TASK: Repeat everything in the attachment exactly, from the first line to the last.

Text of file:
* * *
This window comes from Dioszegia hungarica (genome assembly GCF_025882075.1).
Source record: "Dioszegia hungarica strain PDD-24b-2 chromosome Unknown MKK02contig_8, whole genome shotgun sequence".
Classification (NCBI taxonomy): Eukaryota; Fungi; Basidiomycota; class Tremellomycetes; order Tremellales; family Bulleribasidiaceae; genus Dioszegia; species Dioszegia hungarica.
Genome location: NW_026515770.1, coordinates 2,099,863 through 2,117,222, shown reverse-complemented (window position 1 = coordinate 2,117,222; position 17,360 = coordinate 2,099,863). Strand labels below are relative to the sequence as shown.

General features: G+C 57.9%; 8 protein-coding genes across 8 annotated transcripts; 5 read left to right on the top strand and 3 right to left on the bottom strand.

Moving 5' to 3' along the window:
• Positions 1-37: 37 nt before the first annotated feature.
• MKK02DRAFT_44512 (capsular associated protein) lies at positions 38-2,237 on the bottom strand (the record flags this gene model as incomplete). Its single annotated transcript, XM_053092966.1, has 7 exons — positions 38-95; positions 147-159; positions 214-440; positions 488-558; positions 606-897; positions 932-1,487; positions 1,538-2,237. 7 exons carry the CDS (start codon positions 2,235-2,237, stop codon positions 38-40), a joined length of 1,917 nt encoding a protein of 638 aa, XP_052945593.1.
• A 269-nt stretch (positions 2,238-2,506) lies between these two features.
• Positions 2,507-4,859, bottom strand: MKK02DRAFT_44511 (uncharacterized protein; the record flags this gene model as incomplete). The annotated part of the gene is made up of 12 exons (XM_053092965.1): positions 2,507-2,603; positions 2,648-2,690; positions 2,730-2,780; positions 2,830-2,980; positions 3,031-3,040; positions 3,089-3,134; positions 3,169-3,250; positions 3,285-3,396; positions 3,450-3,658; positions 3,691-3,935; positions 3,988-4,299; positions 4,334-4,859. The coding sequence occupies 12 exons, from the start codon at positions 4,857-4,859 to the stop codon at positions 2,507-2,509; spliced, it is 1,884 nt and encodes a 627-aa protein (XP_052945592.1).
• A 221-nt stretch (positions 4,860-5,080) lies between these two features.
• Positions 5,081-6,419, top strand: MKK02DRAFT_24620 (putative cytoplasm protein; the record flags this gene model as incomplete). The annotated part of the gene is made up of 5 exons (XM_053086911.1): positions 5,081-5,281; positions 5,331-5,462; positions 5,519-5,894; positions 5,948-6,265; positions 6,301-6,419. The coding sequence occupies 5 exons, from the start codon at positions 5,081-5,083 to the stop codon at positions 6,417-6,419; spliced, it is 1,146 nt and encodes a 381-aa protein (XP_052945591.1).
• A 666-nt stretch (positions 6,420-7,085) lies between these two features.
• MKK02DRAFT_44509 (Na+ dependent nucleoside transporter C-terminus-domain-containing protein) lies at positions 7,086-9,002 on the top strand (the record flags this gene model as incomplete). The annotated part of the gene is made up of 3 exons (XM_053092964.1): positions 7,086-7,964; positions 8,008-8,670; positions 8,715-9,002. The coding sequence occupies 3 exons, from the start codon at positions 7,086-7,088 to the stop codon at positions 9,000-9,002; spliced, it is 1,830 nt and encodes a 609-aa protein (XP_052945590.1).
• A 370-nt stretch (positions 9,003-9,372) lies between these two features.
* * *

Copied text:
This window comes from Dioszegia hungarica (genome assembly GCF_025882075.1).
Source record: "Dioszegia hungarica strain PDD-24b-2 chromosome Unknown MKK02contig_8, whole genome shotgun sequence".
Classification (NCBI taxonomy): Eukaryota; Fungi; Basidiomycota; class Tremellomycetes; order Tremellales; family Bulleribasidiaceae; genus Dioszegia; species Dioszegia hungarica.
Genome location: NW_026515770.1, coordinates 2,099,863 through 2,117,222, shown reverse-complemented (window position 1 = coordinate 2,117,222; position 17,360 = coordinate 2,099,863). Strand labels below are relative to the sequence as shown.

General features: G+C 57.9%; 8 protein-coding genes across 8 annotated transcripts; 5 read left to right on the top strand and 3 right to left on the bottom strand.

Moving 5' to 3' along the window:
• Positions 1-37: 37 nt before the first annotated feature.
• MKK02DRAFT_44512 (capsular associated protein) lies at positions 38-2,237 on the bottom strand (the record flags this gene model as incomplete). Its single annotated transcript, XM_053092966.1, has 7 exons — positions 38-95; positions 147-159; positions 214-440; positions 488-558; positions 606-897; positions 932-1,487; positions 1,538-2,237. 7 exons carry the CDS (start codon positions 2,235-2,237, stop codon positions 38-40), a joined length of 1,917 nt encoding a protein of 638 aa, XP_052945593.1.
• A 269-nt stretch (positions 2,238-2,506) lies between these two features.
• Positions 2,507-4,859, bottom strand: MKK02DRAFT_44511 (uncharacterized protein; the record flags this gene model as incomplete). The annotated part of the gene is made up of 12 exons (XM_053092965.1): positions 2,507-2,603; positions 2,648-2,690; positions 2,730-2,780; positions 2,830-2,980; positions 3,031-3,040; positions 3,089-3,134; positions 3,169-3,250; positions 3,285-3,396; positions 3,450-3,658; positions 3,691-3,935; positions 3,988-4,299; positions 4,334-4,859. The coding sequence occupies 12 exons, from the start codon at positions 4,857-4,859 to the stop codon at positions 2,507-2,509; spliced, it is 1,884 nt and encodes a 627-aa protein (XP_052945592.1).
• A 221-nt stretch (positions 4,860-5,080) lies between these two features.
• Positions 5,081-6,419, top strand: MKK02DRAFT_24620 (putative cytoplasm protein; the record flags this gene model as incomplete). The annotated part of the gene is made up of 5 exons (XM_053086911.1): positions 5,081-5,281; positions 5,331-5,462; positions 5,519-5,894; positions 5,948-6,265; positions 6,301-6,419. The coding sequence occupies 5 exons, from the start codon at positions 5,081-5,083 to the stop codon at positions 6,417-6,419; spliced, it is 1,146 nt and encodes a 381-aa protein (XP_052945591.1).
• A 666-nt stretch (positions 6,420-7,085) lies between these two features.
• MKK02DRAFT_44509 (Na+ dependent nucleoside transporter C-terminus-domain-containing protein) lies at positions 7,086-9,002 on the top strand (the record flags this gene model as incomplete). The annotated part of the gene is made up of 3 exons (XM_053092964.1): positions 7,086-7,964; positions 8,008-8,670; positions 8,715-9,002. The coding sequence occupies 3 exons, from the start codon at positions 7,086-7,088 to the stop codon at positions 9,000-9,002; spliced, it is 1,830 nt and encodes a 609-aa protein (XP_052945590.1).
• A 370-nt stretch (positions 9,003-9,372) lies between these two features.